Saturday, November 21, 2009

Excellent!! Gobblers are guests, not fare, at vegans' Thanksgiving spread

Gobblers are guests, not fare, at vegans' Thanksgiving spread
By Virginia Kopas Joe or 724-837-1725
Pittsburgh Post-Gazette
Monday, November 24, 2003

Talk about turning the tables. At this Thanksgiving feast, Tom Turkey gets served dinner with all the trimmings.

Welcome to a vegan holiday at the OohMahNee Farm Animal Sanctuary in Mount Pleasant, Westmoreland County. Yesterday, 150 guests fed the fowl and sat down to a Thanksgiving dinner that promoted the sanctuary as much as the vegan lifestyle of its activists. Vegans do not eat meat or dairy products.

Based on their strut, the plump poultry, with names such as Tom and Gertrude, seemed to appreciate their version of paradise as they ate both people food and grain from the outstretched arms of visitors.

"I realize that the turkey breast, turkey leg and wing that everyone wants causes incredible suffering to a living animal," said Mia Branthoover of Pittsburgh, who made the hour drive east from Downtown yesterday.

It might be politically incorrect to say that the poultry and people diners pigged out, but they did fill up on a vegan dinner that looked and tasted like traditional Thanksgiving fare, but without meat, dairy products, honey or animal-based flavorings.

The, uh, meat of yesterday's menu -- enjoyed by human and animal alike -- was a product called seitan. Wheat gluten-based, the seitan was stir-fried and served with gravy made of arrow root and cornstarch. There also were mashed potatoes with margarine, lots of vegetables, and pumpkin pie.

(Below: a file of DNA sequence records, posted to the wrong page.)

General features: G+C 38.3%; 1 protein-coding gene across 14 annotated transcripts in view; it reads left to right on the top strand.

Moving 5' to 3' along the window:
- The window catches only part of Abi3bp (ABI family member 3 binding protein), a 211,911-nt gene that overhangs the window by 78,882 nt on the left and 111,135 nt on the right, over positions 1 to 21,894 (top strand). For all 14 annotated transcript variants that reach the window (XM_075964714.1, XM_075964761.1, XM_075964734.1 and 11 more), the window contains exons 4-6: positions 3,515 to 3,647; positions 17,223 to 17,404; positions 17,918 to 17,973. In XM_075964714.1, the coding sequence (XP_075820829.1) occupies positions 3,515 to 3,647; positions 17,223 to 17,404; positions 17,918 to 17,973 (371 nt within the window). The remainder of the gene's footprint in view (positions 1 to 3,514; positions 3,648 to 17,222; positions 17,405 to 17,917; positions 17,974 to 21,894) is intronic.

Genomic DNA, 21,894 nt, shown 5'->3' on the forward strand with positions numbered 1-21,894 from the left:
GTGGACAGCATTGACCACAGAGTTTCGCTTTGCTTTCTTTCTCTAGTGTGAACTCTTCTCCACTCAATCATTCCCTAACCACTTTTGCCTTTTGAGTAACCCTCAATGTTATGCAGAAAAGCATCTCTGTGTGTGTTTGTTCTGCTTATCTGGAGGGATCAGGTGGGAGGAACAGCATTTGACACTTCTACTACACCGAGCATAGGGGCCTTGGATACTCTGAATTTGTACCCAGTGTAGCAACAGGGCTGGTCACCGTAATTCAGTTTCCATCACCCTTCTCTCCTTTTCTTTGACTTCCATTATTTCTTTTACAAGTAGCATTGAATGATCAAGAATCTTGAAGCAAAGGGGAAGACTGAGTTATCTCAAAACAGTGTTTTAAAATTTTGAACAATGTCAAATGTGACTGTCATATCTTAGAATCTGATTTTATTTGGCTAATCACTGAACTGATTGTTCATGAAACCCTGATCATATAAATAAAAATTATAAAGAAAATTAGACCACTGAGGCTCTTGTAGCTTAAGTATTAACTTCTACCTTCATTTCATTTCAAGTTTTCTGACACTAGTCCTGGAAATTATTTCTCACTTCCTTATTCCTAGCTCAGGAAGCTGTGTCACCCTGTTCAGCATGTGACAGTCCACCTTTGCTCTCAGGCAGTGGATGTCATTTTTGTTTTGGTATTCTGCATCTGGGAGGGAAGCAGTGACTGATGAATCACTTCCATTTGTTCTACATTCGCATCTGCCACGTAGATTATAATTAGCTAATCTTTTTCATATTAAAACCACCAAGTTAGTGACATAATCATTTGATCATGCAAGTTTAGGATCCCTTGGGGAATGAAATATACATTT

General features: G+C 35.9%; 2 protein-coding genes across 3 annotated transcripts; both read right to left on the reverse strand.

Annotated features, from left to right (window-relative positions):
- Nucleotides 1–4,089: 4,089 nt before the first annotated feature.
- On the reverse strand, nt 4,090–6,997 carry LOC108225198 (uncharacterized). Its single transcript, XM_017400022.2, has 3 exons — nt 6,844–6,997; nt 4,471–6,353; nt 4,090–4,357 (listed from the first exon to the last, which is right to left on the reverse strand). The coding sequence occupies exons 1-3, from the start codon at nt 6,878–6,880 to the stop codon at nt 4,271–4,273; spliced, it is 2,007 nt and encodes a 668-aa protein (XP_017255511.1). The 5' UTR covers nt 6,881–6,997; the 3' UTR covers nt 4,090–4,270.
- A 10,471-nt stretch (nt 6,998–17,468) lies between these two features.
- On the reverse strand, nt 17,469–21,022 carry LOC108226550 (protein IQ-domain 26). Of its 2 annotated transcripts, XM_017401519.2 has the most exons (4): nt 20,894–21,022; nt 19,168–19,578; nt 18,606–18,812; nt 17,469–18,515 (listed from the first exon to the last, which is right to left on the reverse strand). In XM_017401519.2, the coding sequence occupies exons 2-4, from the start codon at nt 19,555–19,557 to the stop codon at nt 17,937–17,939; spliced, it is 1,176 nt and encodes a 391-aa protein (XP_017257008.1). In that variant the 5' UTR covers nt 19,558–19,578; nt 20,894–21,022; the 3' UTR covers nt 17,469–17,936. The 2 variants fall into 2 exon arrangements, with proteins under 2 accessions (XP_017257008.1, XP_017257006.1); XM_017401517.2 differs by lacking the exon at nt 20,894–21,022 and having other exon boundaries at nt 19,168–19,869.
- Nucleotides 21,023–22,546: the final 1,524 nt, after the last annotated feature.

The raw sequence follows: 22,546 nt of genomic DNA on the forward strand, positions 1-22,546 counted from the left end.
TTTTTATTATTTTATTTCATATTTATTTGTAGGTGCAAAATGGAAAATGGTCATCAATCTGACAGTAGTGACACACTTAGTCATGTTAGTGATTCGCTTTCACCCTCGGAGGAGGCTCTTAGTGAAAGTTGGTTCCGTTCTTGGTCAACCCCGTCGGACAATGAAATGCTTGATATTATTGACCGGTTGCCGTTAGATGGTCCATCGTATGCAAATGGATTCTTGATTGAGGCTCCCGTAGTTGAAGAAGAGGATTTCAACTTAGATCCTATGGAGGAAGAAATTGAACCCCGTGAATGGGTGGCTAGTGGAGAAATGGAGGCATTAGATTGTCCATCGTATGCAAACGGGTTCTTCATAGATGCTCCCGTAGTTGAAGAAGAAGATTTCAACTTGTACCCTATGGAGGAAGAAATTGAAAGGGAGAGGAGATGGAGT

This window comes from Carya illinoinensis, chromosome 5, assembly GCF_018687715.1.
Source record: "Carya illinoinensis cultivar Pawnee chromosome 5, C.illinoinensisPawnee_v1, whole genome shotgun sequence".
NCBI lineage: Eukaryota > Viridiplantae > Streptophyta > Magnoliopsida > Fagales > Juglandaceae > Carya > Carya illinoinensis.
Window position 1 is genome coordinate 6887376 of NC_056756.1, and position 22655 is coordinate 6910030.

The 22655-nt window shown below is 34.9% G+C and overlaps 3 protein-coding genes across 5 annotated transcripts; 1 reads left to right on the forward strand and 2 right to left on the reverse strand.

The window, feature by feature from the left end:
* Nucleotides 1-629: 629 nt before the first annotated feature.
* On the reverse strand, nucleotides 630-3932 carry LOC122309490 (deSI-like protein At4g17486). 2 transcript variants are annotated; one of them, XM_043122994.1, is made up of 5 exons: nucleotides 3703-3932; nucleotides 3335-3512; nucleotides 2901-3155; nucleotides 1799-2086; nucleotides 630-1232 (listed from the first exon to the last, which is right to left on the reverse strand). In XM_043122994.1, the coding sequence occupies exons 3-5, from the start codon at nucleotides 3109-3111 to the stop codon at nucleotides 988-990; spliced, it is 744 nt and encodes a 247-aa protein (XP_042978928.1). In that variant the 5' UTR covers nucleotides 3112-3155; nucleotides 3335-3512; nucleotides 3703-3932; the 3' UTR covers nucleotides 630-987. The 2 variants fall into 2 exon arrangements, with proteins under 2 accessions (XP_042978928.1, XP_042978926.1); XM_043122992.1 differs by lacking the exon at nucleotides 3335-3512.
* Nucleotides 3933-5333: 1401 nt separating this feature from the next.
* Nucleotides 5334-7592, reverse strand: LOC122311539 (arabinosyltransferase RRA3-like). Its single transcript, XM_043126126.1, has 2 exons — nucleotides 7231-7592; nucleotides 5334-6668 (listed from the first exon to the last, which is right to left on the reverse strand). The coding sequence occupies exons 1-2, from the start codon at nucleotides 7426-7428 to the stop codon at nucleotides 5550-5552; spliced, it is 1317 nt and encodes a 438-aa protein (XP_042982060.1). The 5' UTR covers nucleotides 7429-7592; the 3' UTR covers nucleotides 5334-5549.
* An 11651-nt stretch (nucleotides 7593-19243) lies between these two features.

Shelter founder Cayce Mell said the feast also was a chance for the community to learn what goes on at the place with the funny name. Mell founded OohMahNee, a play on the word "humane,'' in 1995 to rescue and rehabilitate farm animals, as well as to promote the vegan lifestyle.

There are more than 700 chickens and turkeys and another collection of about 700 cows, pigs, rabbits and sheep enjoying old age at the shelter. Volunteers rescued them all from the slaughterhouse.

"These are beings,'' she said with conviction. "It's not called a leg, a wing, a breast for nothing.''

She believes that animals, on the planet long before man, have a natural evolution that shouldn't include a trip to the dinner table.

"Your compassion shouldn't end at your species,'' Mell said.

Indeed, the farm animals at OohManNee live a in a virtual Eden. They roam free on more than 230 acres of fenced-in land and are fed grain and leftover produce donated by a grocery chain.

They will live out their lives at the non-profit shelter, thanks to the $290,000 annual budget Mell raises through grants, donations, hard work and her vision.

OohManNee has six paid staffers, and the site includes 12 barns, a makeshift office, and an education center in an old farmhouse that contains grisly photographs of animal auctions and slaughterhouses.

Mell, 28, runs it with her husband, Jason Tracy, and the couple live with their son, Aedan, 3, above a garage. The sanctuary has grown from the day the couple took in a handful of abandoned hens.

Mell traces her devotion to animals to her high school days in rural New York when she found her mom crying over a news account of how dogs are treated --- and eaten -- in the Orient. Tracy's interest was local: He grew up around farm animals in Mount Pleasant.

In August, the couple and a dozen volunteers drove to an egg farm in Ohio and picked up 1,048 Rhode Island Reds that an egg producer no longer needed. More than 700 of the hens have been adopted by so-called gentleman farmers and suburbanites who promised to protect them and never put them back in cages.

Yesterday, volunteers promised they will be working for more Thanksgivings for more animals.

"We'll really celebrate on the day when there are more people here than animals,'' Mell said.

Anyone interested in adopting any animals living at OohMahNee should call 724-755-2420. The sanctuary is on Route 819 in Hunker, Mount Pleasant Township. Web site is

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